Welch Fluorocarbons makes several types of insulationsleeves for pacemaker batteries. One is made from 10-mil fluoropolymer film.The part is 0.25 x 0.5 inch, with a depth of 2 inch.

In some cases a thermoformed part is replacing extremelythin vacuum deposition coatings of materials, such as Parylene, the trade namefor polymers that act as moisture barriers and electrical insulators forapplications such as implantable medical devices.

Welch's system is based on single-station vacuum formingmachines using infrared heaters that rapidly take temperatures to more than600F. In one case, Welch took a PCTFE film to a high heat to make it moreeasily formable, then rapidly cooled the material to avoid crystallization. Theresult was transparent, thin, flexible PCTFE parts. They make greatmoisture-protection barriers for electronic parts.

Evan Welchoriginally focused on fluoropolymers when he started the company in 1985. Thecompany now works with polysuflone, polyetherimide, and is developing PEEKparts that can compete with polyimide in critical applications.

Film Replaces PI Tape
In one example of a PEEK application, a medical partrequired a material that did not react with a sensitive battery solutioncontaining lithium. Welch was able to source PEEK film (extruded by Evonik in Germany) as an alternativefor a battery stack insulator. A thermoformed PEEK part can replace polyimidetapes, which are labor intensive.

Laminates don't work well in the Welch melt-phase processbecause of the differing crystalline melt temperatures of multi-ply laminates.Welch; however, has successfully thermoformed some parts with polyethylenelaminated on PCTFE for a disposable medical diaphragm.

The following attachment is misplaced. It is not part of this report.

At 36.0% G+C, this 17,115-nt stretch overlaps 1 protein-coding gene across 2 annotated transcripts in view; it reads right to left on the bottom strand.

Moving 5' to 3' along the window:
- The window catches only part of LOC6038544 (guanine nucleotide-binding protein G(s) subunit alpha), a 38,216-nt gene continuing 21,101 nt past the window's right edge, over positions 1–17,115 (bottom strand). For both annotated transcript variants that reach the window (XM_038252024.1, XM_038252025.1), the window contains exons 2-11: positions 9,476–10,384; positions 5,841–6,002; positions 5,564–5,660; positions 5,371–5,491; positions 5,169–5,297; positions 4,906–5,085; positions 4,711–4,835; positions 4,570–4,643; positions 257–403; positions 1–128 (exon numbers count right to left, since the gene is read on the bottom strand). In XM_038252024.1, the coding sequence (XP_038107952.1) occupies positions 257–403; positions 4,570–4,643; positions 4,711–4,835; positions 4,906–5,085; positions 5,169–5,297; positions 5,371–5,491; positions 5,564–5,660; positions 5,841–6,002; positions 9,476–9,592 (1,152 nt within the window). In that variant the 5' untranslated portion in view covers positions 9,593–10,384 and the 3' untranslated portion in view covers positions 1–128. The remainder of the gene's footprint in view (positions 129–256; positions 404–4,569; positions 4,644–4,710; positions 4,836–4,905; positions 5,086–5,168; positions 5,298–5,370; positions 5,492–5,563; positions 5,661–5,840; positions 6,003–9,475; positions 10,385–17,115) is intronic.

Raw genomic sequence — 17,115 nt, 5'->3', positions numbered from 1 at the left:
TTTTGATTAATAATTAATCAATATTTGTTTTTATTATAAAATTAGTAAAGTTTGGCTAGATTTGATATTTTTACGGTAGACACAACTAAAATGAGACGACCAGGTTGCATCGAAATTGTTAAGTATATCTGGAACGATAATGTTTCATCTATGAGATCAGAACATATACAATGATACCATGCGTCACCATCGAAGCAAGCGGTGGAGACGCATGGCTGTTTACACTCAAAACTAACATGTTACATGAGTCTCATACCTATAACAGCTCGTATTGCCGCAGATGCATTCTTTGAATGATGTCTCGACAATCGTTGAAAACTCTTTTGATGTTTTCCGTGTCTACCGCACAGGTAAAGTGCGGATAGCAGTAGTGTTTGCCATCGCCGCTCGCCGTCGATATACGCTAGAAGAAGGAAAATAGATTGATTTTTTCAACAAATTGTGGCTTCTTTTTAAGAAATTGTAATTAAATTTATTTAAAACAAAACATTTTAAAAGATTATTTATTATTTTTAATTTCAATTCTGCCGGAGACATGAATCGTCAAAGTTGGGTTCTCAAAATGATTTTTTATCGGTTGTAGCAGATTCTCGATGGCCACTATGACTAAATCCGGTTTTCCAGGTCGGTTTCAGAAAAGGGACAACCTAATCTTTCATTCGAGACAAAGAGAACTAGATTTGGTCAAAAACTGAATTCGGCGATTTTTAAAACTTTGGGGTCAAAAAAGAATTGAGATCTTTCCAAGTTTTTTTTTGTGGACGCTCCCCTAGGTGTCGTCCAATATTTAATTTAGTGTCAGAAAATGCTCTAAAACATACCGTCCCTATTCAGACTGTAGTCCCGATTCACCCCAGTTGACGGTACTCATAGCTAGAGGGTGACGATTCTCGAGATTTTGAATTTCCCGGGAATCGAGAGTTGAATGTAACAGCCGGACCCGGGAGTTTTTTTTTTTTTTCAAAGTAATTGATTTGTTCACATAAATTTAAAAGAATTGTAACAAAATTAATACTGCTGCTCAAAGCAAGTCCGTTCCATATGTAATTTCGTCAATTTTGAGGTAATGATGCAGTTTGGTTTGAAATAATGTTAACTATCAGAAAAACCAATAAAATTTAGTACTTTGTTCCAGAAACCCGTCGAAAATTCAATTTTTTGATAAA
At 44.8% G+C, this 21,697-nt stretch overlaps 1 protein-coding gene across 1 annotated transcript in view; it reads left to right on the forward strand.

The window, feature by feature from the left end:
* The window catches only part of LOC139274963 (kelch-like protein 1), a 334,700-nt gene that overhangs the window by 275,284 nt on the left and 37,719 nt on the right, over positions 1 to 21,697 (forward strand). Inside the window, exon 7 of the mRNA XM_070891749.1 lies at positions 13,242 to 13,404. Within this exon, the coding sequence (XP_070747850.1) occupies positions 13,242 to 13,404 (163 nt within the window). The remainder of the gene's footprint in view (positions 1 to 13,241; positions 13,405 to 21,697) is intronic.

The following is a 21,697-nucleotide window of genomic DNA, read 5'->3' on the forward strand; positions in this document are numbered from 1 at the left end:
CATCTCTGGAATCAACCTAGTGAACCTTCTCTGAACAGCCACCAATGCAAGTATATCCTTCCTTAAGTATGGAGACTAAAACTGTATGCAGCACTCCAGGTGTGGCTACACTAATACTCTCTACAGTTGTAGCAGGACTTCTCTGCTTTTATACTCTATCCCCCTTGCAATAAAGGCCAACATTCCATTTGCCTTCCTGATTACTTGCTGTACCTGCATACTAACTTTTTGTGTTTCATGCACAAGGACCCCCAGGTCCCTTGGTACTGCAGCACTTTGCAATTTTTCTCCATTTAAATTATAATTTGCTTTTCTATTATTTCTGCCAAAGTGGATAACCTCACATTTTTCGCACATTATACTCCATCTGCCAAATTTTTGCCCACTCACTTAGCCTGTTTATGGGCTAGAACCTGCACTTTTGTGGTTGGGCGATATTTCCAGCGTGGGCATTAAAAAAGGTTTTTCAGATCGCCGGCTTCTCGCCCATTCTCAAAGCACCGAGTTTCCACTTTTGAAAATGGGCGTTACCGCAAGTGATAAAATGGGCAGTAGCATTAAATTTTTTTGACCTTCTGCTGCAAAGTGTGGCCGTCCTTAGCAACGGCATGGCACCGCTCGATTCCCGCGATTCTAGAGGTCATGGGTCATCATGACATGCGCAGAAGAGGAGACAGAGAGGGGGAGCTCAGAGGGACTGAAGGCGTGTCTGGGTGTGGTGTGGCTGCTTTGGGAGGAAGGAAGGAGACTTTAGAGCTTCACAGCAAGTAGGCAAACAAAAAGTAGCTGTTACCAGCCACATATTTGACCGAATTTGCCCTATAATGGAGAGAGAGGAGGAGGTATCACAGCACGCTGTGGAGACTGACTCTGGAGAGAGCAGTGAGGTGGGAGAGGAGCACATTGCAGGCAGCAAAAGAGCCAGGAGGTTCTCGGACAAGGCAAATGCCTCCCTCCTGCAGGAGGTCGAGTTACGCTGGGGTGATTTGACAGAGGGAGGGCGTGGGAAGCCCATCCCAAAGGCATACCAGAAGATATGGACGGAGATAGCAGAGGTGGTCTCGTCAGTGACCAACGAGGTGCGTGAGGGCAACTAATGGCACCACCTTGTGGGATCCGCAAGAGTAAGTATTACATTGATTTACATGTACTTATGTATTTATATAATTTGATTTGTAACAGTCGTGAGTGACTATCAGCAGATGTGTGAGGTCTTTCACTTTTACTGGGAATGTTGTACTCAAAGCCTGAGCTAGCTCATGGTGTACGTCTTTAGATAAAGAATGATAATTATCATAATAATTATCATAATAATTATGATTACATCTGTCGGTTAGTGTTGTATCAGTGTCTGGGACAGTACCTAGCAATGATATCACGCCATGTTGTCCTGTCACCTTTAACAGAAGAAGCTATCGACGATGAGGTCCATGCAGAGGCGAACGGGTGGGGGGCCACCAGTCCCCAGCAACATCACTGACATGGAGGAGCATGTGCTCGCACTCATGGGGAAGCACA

The company also specializes in making heat sealed bagswhere chemical or resistance or some other special property is required. Welchspecializes in providing a weld as strong as the material itself, at leasteight pounds of peal strength with FEP, PFA and modified PTFE. The reliabilityof seals was the primary reason NASA chose Welch for manufacturing urinecollection bags for astronauts and cosmonauts in the space shuttle and space station.

The company had a surge in customer base and sales in 2008,when most of the plastic processing industry in the U.S. was buckling underthe recession. Behner says sales rose 50 percent in 2008, and held steady for2009, mostly on the strength of many new medical customers.

One of the company's challenges is moving into productionsizes that can rival injection molding - millions of parts. That will requireof development of more automation in product handling, and improved processcontrol standards.

Three-dimensional parts with ultra-thin thermoplastic walls are competing with injection molding and other processes for applications where real estate is at a premium. Photo:  Welch Fluorocarbons

New Melt-Phase Process Produces Ultra-Thin Walls A




Photo shows a medical device battery sleeve made with Teflon PTFE film. Photo:  Welch Fluorocarbons

New Melt-Phase Process Produces Ultra-Thin Walls B